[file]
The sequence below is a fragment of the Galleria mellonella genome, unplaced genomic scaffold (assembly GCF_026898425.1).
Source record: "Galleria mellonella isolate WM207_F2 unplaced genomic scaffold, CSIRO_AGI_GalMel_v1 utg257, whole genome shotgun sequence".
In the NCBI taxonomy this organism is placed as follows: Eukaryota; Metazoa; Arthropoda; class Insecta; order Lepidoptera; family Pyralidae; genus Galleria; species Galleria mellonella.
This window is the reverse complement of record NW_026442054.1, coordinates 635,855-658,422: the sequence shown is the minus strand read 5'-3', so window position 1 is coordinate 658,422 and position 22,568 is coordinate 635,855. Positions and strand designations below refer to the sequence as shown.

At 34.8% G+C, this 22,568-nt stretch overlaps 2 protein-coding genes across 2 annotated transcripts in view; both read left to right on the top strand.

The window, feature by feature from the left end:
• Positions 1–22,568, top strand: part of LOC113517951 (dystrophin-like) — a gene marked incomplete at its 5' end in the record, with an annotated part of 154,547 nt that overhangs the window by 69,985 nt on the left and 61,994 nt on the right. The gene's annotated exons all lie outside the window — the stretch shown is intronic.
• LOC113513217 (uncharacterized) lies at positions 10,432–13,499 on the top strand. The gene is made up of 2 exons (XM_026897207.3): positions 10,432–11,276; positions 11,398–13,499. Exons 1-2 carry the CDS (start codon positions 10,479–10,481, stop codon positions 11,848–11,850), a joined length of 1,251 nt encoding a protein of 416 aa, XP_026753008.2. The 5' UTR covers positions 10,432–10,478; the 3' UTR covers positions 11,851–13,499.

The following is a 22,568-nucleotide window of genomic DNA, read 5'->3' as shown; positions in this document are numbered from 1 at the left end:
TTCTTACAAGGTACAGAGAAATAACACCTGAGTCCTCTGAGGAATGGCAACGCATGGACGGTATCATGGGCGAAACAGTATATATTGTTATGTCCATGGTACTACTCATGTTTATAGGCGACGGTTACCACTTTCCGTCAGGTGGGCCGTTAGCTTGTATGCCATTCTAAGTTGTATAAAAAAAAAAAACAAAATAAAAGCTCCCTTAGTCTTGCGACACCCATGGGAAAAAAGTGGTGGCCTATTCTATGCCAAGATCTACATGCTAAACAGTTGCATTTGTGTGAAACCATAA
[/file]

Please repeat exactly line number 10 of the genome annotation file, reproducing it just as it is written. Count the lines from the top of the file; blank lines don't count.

TTCTTACAAGGTACAGAGAAATAACACCTGAGTCCTCTGAGGAATGGCAACGCATGGACGGTATCATGGGCGAAACAGTATATATTGTTATGTCCATGGTACTACTCATGTTTATAGGCGACGGTTACCACTTTCCGTCAGGTGGGCCGTTAGCTTGTATGCCATTCTAAGTTGTATAAAAAAAAAAAACAAAATAAAAGCTCCCTTAGTCTTGCGACACCCATGGGAAAAAAGTGGTGGCCTATTCTATGCCAAGATCTACATGCTAAACAGTTGCATTTGTGTGAAACCATAA